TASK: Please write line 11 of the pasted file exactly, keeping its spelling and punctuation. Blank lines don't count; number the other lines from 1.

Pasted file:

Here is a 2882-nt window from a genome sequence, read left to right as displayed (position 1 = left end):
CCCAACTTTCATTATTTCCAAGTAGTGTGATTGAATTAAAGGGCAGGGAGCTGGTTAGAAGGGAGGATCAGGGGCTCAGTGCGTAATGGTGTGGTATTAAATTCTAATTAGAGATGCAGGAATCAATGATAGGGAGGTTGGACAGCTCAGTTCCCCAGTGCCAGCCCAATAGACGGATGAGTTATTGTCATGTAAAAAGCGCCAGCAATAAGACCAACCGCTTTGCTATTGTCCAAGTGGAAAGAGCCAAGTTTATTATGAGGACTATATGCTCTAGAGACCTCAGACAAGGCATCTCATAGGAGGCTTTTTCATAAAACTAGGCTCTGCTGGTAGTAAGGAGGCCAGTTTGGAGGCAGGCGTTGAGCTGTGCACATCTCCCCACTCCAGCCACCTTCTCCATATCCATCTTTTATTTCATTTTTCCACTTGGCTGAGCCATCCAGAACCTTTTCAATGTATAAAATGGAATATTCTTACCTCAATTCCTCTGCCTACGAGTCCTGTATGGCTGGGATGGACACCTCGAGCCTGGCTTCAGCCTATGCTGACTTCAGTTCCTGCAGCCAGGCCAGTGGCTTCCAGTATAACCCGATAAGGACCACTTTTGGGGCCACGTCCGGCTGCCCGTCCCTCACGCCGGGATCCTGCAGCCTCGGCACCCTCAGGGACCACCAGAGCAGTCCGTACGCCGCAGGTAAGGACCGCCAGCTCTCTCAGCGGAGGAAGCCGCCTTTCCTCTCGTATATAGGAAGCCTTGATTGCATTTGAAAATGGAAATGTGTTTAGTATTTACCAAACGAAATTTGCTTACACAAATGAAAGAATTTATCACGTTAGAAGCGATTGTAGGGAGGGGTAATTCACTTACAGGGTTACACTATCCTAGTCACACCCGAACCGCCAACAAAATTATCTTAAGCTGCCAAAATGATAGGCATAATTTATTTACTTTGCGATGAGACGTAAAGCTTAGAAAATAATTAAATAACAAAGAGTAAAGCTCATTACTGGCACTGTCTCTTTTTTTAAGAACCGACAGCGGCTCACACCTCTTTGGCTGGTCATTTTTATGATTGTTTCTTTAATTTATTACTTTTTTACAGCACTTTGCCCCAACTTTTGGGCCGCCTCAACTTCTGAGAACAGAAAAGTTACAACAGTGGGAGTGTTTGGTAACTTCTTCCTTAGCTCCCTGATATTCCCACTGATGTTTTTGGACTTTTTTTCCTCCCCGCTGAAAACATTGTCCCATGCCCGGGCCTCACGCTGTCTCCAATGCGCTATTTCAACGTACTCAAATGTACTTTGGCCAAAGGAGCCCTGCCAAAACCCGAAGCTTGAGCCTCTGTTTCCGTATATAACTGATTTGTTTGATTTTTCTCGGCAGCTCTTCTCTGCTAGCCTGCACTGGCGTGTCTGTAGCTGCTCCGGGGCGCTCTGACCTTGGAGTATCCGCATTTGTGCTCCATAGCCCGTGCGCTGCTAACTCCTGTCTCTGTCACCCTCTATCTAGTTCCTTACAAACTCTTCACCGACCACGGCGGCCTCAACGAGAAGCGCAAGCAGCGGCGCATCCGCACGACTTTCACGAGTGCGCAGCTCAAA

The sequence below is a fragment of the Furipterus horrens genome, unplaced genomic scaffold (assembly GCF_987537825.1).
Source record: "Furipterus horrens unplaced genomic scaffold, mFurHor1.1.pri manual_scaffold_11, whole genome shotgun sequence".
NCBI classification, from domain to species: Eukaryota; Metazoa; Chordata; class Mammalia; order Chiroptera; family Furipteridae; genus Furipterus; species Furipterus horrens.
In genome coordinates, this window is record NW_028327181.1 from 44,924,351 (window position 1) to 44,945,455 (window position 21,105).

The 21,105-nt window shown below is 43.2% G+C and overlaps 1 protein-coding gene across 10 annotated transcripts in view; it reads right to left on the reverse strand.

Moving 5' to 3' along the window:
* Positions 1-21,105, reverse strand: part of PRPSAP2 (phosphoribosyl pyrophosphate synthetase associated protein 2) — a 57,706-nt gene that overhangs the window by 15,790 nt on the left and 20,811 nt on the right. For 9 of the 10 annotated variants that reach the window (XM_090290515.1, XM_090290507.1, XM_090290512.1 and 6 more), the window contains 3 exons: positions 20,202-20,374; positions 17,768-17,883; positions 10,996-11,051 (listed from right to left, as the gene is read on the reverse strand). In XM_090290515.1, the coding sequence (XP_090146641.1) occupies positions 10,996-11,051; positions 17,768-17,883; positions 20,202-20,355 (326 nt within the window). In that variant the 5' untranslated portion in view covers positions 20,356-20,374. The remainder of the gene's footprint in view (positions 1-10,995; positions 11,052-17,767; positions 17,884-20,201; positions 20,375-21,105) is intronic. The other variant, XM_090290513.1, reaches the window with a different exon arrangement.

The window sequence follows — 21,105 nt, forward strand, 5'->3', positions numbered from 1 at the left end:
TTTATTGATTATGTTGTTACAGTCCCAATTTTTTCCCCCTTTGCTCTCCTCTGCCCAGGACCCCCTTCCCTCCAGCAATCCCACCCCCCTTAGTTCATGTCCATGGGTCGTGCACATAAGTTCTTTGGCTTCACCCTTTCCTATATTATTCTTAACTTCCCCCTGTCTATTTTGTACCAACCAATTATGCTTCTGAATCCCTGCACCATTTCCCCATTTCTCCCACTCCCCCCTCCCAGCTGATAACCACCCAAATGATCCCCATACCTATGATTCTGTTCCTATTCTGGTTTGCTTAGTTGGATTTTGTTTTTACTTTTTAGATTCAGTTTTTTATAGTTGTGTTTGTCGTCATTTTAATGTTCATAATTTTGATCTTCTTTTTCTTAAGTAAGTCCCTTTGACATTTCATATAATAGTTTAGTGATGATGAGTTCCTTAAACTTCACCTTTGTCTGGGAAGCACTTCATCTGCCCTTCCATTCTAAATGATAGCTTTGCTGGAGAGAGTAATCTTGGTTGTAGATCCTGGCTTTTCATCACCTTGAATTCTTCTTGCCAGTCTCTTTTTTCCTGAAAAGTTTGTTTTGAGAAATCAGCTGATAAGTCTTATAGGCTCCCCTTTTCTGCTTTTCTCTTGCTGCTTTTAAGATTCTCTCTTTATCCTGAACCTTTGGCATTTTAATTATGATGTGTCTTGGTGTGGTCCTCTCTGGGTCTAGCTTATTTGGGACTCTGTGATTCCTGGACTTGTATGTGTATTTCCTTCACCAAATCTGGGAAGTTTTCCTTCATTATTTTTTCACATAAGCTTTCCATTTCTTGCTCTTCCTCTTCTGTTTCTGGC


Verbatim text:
TTTATTGATTATGTTGTTACAGTCCCAATTTTTTCCCCCTTTGCTCTCCTCTGCCCAGGACCCCCTTCCCTCCAGCAATCCCACCCCCCTTAGTTCATGTCCATGGGTCGTGCACATAAGTTCTTTGGCTTCACCCTTTCCTATATTATTCTTAACTTCCCCCTGTCTATTTTGTACCAACCAATTATGCTTCTGAATCCCTGCACCATTTCCCCATTTCTCCCACTCCCCCCTCCCAGCTGATAACCACCCAAATGATCCCCATACCTATGATTCTGTTCCTATTCTGGTTTGCTTAGTTGGATTTTGTTTTTACTTTTTAGATTCAGTTTTTTATAGTTGTGTTTGTCGTCATTTTAATGTTCATAATTTTGATCTTCTTTTTCTTAAGTAAGTCCCTTTGACATTTCATATAATAGTTTAGTGATGATGAGTTCCTTAAACTTCACCTTTGTCTGGGAAGCACTTCATCTGCCCTTCCATTCTAAATGATAGCTTTGCTGGAGAGAGTAATCTTGGTTGTAGATCCTGGCTTTTCATCACCTTGAATTCTTCTTGCCAGTCTCTTTTTTCCTGAAAAGTTTGTTTTGAGAAATCAGCTGATAAGTCTTATAGGCTCCCCTTTTCTGCTTTTCTCTTGCTGCTTTTAAGATTCTCTCTTTATCCTGAACCTTTGGCATTTTAATTATGATGTGTCTTGGTGTGGTCCTCTCTGGGTCTAGCTTATTTGGGACTCTGTGATTCCTGGACTTGTATGTGTATTTCCTTCACCAAATCTGGGAAGTTTTCCTTCATTATTTTTTCACATAAGCTTTCCATTTCTTGCTCTTCCTCTTCTGTTTCTGGC